Wednesday, May 26, 2010

The Mirror Test Book Review + Interview with Kodak's CMO Jeffrey Hayzlett

Image representing Jeffrey Hayzlett as depicte...Image by via CrunchBase
Jeffrey Hayzlett's book "The Mirror Test" is a hands-on guide for small business owners and entrepreneurs that are looking to start a business or are reevaluating their current way of doing business.  After reading it I actually think it's a wake up call for business owners and start ups that are getting too comfortable with what they're doing.  Jeff says that his job involves creating tension in his company, to challenge the way things are currently being done in order to get innovation.

I was fortunate enough to meet Jeff at an SMEI presentation where he was the keynote speaker.  I bought his book and asked him to do a book review - surprisingly he said "Sure."

So here are the 10 questions that I asked Jeff in 20 minutes.

F: Florence
J: Jeff

F: In your book, The Mirror Test, there are 3 mirror tests, with the first one being Proof of Life.  How about for businesses like Google, where they spent years developing in the garage before they ever turned revenue?  Wouldn't they think that they fail the first mirror test?

J: That's the key portion they anticipated that over a period of X number of years they knew they would be losing money before they give up; if they're not meeting their objectives; so that's the key thing in mind - you can still lose money the first couple years - but you need to figure out if you're hitting your set milestones and whether you're generating enough traction.

For entrepreneurs that hang on for way too long - you know when things are goin south and you see the writing on the wall - with enough experience you know when it's time to get out of the business, experience showed me that I can do a lot better than staying with what I was doing.

F: On Leadership - you say that we should fire ourselves from jobs that we aren't good at and focus on our strengths.  This is what small business owner struggle with; we have limited resources that don't allow us to fire ourselves.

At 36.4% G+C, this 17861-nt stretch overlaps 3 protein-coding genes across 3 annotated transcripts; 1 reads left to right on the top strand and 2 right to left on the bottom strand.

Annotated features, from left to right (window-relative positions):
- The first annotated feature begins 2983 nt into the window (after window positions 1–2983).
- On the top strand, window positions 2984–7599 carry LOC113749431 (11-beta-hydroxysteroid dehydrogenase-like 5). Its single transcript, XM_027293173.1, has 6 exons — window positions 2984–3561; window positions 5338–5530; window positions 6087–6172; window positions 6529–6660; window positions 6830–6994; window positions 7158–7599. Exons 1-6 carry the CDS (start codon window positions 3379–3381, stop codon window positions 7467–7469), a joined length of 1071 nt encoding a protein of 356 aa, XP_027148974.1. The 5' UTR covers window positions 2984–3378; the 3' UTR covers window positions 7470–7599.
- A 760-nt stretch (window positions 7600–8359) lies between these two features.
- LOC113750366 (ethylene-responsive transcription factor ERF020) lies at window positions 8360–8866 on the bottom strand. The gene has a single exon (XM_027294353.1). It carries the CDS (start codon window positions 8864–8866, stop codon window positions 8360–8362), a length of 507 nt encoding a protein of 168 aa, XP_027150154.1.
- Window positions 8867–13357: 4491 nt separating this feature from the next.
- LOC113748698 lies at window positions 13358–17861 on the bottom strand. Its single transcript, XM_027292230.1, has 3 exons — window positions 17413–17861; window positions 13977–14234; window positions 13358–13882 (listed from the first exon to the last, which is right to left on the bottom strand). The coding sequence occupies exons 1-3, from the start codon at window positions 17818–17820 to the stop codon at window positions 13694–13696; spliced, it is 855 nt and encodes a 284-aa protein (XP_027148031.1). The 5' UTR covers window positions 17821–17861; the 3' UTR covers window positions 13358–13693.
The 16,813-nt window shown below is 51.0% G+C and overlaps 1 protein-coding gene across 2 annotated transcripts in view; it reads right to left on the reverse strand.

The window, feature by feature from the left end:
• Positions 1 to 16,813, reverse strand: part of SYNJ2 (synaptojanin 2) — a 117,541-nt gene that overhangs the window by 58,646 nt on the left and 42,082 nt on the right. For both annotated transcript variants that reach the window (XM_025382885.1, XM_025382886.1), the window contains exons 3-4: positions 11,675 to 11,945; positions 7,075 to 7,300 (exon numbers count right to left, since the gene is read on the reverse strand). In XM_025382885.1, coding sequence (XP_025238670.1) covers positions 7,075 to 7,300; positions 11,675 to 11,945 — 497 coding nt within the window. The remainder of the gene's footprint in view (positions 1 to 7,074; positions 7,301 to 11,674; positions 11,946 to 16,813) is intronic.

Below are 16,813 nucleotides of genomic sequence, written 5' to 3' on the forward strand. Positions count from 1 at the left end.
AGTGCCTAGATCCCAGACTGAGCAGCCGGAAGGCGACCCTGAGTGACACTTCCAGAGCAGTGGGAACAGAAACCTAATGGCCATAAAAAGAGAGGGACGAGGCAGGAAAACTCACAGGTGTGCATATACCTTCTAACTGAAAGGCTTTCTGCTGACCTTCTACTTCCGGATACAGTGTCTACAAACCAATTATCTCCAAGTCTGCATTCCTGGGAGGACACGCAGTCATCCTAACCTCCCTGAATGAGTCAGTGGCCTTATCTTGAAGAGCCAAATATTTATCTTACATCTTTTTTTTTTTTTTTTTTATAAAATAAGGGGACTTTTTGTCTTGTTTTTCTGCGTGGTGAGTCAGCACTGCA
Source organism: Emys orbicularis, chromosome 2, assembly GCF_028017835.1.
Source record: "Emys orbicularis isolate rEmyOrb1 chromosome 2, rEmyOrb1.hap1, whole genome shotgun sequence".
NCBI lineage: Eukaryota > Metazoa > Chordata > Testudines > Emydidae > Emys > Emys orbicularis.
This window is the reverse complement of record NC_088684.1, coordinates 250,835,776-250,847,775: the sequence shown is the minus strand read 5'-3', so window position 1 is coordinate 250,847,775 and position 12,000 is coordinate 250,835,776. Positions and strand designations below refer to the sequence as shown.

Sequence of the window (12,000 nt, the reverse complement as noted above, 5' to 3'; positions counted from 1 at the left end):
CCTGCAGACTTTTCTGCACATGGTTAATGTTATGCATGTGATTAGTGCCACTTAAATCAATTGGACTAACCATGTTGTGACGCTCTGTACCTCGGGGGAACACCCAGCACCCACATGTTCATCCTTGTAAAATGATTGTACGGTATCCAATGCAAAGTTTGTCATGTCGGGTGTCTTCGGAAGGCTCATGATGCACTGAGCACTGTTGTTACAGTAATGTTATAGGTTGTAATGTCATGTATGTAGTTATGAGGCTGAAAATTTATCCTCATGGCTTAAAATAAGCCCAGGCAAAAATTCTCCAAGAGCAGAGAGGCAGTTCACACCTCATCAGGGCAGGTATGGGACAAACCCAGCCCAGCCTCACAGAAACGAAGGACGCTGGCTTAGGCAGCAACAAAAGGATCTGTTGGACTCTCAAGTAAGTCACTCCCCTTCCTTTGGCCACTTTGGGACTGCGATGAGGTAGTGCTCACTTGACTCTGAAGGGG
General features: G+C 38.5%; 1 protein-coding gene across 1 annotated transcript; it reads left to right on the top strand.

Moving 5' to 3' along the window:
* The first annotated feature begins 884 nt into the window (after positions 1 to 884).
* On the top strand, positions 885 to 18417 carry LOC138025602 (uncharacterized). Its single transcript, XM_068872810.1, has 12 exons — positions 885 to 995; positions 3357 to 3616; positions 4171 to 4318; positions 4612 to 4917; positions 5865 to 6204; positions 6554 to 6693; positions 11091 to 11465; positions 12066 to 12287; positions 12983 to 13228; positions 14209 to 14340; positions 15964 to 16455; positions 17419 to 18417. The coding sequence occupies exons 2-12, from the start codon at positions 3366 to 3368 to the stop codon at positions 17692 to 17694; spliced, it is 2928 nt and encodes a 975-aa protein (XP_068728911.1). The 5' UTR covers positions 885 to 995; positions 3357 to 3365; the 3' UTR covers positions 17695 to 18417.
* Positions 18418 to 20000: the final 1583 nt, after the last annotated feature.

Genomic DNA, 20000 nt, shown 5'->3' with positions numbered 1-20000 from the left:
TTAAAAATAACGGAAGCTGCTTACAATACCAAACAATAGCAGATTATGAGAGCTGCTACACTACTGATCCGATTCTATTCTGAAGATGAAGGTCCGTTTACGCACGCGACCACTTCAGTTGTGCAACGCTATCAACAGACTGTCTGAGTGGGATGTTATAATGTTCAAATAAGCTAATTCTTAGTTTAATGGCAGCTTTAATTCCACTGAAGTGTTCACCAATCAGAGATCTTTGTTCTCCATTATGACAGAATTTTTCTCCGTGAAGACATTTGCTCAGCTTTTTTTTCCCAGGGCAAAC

J: There's an evolution for small businesses.  You start out as a one man band, doing everything.  You gotta do what you gotta do.  Paint the walls, clean the bathroom.  In the second phase you develop followers that join your business because they believe in what you are doing.  The third phase is where you start adding skilled technicians and experts; this is the step that people don't make the transition to and it kills the business.

To actually transition from the second to the third phase, it is understanding that I don't have all the answers and look beyond just myself for the answer; some people find it hard to do that and they get comfortable.  My belief as a leader, I have to create tension, continue to ask people whether I want to do it this way or that way, more innovative.  Not resting on your behind so to speak.

F: You say that we should get everyone involved in the process, but how realistic is it to show employees our roller coaster cash flows if we're running a start up business?

J: They know it anyways if you don't have money to pay them tomorrow; if that's the case, being transparent that they start seeing that things are coming in on credit.  You're better off having transparency so they can help you speed up collection and make sure you don't make an over commitment to a supplier and vendor.  They know when things are good when the business owner is taking more trips, afternoons off for golf and buying a new Mercedes.

F: I agree that a small business should never compete on price, like what you said "people can go anywhere for price but can't go anywhere for happy".  Can small businesses scale enough to compete on price with the big boys if they initially focus on providing quality?